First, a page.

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Skógafoss and Geysir At Risk

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Skógafoss and Geysir At Risk

Skógafoss

Skógafoss waterfall. Photo: Sverrir H. Geirmundsson.

Skógafoss waterfall in South Iceland has been added to the Environment Agency of Iceland’s list of endangered areas, RÚV reports. The so-called Red List – Areas at Risk,’ issued every two years, is comprised of sites that “are in significant danger of losing their conservation value or have partially lost it already.” There are six sites on this year’s Red List, which also includes Geysir in South Iceland, and the Mývatn and Laxá area in Northeast Iceland.

As described in the report, Skógafoss is a well-known tourist destination whose visibility from the highway ensures that “[p]ractically all tourists who drive past the waterfall stop there.” However, the present infastructure, such as the parking lot and walking paths, are not nearly sufficient for the large number of visitors it receives every day. The walking trails above the waterfall are in bad condition, due to significant foot-traffic. These conditions have lead to Skógafoss being categorized as a conservation risk: it was on the so-called ‘orange list,’ which includes areas under considerable strain, the last time the survey was taken.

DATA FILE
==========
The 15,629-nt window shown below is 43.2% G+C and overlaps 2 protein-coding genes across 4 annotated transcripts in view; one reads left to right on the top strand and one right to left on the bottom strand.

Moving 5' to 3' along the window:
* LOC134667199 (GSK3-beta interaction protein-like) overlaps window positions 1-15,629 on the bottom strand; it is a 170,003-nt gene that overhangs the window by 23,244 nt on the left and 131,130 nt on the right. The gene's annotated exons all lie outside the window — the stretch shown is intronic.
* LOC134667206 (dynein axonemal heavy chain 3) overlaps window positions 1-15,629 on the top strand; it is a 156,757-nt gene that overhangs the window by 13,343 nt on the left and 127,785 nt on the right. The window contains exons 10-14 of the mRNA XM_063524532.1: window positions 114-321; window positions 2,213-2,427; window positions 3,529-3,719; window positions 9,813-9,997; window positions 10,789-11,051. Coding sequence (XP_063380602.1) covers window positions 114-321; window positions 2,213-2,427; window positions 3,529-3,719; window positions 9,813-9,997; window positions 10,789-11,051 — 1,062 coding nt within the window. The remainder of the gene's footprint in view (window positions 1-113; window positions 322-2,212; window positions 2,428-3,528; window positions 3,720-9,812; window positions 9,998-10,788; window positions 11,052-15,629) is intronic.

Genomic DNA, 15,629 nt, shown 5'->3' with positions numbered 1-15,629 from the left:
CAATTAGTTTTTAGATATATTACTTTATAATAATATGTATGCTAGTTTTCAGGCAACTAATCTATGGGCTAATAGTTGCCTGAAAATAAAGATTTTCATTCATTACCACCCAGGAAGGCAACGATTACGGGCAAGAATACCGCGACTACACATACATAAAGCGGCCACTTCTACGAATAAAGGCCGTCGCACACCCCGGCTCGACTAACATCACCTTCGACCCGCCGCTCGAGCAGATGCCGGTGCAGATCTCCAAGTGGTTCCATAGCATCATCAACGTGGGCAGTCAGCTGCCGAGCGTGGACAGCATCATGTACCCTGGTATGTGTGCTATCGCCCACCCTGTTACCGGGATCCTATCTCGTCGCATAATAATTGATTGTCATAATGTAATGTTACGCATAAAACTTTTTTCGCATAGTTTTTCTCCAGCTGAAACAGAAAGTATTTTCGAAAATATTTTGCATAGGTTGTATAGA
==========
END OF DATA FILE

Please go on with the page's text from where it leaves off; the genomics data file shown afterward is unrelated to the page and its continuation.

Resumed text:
Geysir, on the other hand, has been on the Red List since 2010. As a world-famous destination, it attracts a large number of tourists year-round, and although there are good facitilities there to address the needs of visitors, the area is small, making it hard to distribute visitors in such a way as to protect the fragile ecosystem. Geysir has not yet been declared a protected natural area.

Among the primary goals of the Red List is to encourage the prioritization of conservation efforts and investment for the areas in danger, raise awareness about the threats that each site faces, and promote broader cooperation in their protection.

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